If you’ve ever wondered what makes someone behave in a certain manner, you’ve thought about the very things that make up experimental psychology. Experimental psychology is a field of psychology that studies the behavior of humans and animals. Experimental psychologists collect data and perform research to help them find the answers to behavior-related questions. Whereas most psychologists spend extensive time seeing patients, experimental psychologists spend most of their time performing research.
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What is Experimental Psychology?
An individual who is interested in problem-solving, human behavior and researching theoretical questions may find a career in experimental psychology the perfect fit. Experimental psychologists use scientific methods to learn more about the cognitive processes, the mind and how they work together. They study topics that include memory, sensation, emotion, perception, motivations and developmental processes.
Although they all use research as a basis for their studies, the type of research they use depends on their area of interest, educational background, and area of employment. Experimental psychologists may work for government agencies, universities, private research facilities and nonprofits with most of their day spent in laboratory settings. They study not just human behavior but animal behavior as well. The main part of their research and studies is to determine how the brain influences behavior. Through research and experimentation, they get their answers.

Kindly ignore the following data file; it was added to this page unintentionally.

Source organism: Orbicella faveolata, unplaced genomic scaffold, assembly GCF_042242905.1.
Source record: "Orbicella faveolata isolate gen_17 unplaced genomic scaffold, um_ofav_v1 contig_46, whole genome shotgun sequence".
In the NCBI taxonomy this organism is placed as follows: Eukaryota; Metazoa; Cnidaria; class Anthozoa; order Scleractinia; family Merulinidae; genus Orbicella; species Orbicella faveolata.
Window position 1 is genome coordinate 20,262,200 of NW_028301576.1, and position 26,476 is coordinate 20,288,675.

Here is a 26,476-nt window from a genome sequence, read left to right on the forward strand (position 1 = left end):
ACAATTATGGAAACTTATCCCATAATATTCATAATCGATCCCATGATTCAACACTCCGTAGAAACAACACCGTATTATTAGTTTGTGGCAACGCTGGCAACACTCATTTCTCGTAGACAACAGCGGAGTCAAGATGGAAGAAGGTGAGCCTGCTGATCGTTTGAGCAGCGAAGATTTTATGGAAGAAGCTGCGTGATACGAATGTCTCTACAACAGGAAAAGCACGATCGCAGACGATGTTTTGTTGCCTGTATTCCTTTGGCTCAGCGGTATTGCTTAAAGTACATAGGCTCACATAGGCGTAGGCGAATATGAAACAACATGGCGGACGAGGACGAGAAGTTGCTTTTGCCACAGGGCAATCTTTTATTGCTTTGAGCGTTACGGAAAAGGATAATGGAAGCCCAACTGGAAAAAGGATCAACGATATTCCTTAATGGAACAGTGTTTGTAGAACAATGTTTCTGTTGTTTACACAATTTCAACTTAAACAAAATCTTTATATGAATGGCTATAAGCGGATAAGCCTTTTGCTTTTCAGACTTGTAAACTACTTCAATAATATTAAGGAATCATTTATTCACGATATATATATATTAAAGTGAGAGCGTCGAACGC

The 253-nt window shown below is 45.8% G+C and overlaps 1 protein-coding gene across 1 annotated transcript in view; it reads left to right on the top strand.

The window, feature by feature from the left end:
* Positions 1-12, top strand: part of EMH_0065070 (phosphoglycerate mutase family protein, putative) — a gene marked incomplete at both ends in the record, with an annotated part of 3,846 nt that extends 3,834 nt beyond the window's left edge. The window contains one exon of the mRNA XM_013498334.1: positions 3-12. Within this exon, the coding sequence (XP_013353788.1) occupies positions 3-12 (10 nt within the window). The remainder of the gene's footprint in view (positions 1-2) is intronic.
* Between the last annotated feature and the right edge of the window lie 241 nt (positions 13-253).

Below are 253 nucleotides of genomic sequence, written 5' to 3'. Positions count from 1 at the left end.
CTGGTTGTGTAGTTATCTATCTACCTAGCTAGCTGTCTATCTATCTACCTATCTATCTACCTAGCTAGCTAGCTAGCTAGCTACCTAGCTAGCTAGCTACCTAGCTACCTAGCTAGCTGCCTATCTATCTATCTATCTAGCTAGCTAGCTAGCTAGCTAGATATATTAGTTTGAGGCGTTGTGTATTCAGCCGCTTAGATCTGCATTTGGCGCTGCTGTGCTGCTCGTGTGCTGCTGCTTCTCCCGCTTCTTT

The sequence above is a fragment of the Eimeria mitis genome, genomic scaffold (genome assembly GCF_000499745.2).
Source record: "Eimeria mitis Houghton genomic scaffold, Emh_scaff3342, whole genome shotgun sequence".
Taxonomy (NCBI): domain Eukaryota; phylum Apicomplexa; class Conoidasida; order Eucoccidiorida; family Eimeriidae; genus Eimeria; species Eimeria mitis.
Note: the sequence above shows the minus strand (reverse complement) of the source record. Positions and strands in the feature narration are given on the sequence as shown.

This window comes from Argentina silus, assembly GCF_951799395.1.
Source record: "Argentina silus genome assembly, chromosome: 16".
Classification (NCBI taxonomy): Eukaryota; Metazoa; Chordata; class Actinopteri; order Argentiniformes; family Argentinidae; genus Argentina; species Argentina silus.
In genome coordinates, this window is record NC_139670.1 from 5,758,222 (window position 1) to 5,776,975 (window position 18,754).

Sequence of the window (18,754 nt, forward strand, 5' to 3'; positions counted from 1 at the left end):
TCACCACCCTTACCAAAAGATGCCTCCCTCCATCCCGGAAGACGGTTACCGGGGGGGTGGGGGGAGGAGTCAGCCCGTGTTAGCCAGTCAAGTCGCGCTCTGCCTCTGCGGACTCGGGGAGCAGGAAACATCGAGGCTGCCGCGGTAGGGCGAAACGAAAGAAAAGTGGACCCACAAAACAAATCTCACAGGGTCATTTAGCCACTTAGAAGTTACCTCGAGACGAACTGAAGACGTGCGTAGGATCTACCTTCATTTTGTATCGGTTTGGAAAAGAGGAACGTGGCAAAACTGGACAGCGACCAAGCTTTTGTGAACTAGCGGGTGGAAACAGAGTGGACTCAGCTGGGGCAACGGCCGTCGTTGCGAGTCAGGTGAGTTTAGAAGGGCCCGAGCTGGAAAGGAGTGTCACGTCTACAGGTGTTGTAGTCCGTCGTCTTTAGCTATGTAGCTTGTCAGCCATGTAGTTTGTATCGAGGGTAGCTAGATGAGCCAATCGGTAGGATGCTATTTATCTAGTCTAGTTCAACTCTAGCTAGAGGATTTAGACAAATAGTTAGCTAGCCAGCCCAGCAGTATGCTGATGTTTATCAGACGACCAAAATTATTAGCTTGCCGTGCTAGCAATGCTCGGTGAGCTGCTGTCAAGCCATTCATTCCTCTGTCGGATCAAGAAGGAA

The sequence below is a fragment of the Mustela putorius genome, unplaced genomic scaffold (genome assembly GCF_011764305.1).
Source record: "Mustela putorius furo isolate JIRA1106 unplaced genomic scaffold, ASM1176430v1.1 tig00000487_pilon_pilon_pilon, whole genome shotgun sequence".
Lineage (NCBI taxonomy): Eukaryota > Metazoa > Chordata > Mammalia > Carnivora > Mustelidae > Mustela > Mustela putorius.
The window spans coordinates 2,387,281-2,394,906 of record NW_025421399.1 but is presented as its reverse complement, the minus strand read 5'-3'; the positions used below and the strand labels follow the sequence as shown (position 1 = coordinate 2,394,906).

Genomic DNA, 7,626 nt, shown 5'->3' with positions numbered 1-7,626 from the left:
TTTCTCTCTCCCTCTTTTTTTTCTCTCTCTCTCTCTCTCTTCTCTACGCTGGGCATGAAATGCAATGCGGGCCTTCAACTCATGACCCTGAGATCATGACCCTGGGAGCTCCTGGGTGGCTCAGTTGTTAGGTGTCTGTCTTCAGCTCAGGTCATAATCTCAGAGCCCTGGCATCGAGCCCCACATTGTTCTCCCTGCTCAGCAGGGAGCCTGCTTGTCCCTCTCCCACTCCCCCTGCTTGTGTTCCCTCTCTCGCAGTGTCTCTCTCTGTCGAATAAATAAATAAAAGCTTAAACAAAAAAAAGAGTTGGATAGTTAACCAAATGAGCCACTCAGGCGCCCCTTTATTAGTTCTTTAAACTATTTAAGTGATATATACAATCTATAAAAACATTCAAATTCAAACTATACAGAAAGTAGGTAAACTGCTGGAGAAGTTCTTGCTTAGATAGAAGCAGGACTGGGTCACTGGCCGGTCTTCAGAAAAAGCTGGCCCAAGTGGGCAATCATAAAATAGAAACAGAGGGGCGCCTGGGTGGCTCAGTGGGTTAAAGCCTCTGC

How to Become an Experimental Psychologist
To work as an experimental psychologist, an individual is typically required to have a master’s degree in experimental or general psychology. A doctoral degree in psychology is usually required for candidates interested in working or teaching in universities. The graduate degree does not necessarily have to be in experimental psychology.
Graduate degree programs in general psychology often have specific training in research and experimental processes. Some psychology students choose experimental psychology as the major and choose industrial-organizational psychology or human factors psychology as an area of specialization. The master’s degree generally takes from two to four years to complete with an additional two to three years to earn the doctorate.
Psychology students are also required to complete internships and supervised clinical practice, which can add on another year or two. All states require psychologists to be licensed, which can only be accomplished by meeting all education and training requirements and passing a licensing exam. Experimental psychologists are typically required to complete 3,000 hours of supervised practice to be eligible for licensure.
According to a November 2018 report by PayScale, experimental psychologists earned annual wages ranging from $60,727 to $103,722 with the average wage at $90,102. The U.S. Bureau of Labor Statistics (BLS) reported that psychologists, all other, earned wages ranging from $40,210 to $126,140 with the average annual wage at $93,440 as of May 2017. Wages can be affected by many factors, including experience, degrees, employer or location.
PayScale indicated that experimental psychologists with 1 to 4 years of experience earned 25% more than someone with less than a years’ experience. Geographic location can also play an important role in determining wages. Here are the five highest-paying states for psychologists followed by the five lowest-paying states.
• Maryland – $113,900
• California – $109,600
• Kansas – $104,200
• Washington – $101,180
• Alaska- $97,650
• Montana – $65,070
• Nevada – $69,830
• Nebraska – $73,830
• Illinois – $75,060
• Louisiana – $75,460
Psychologists, in general, are expected to see a job growth of 14% between 2016 and 2026 as reported by the bureau in 2017. The projected growth is attributed to the demand for more psychologists in hospitals, schools, and mental health agencies. Due to the necessary research into this field, experimental psychologists will also be in demand.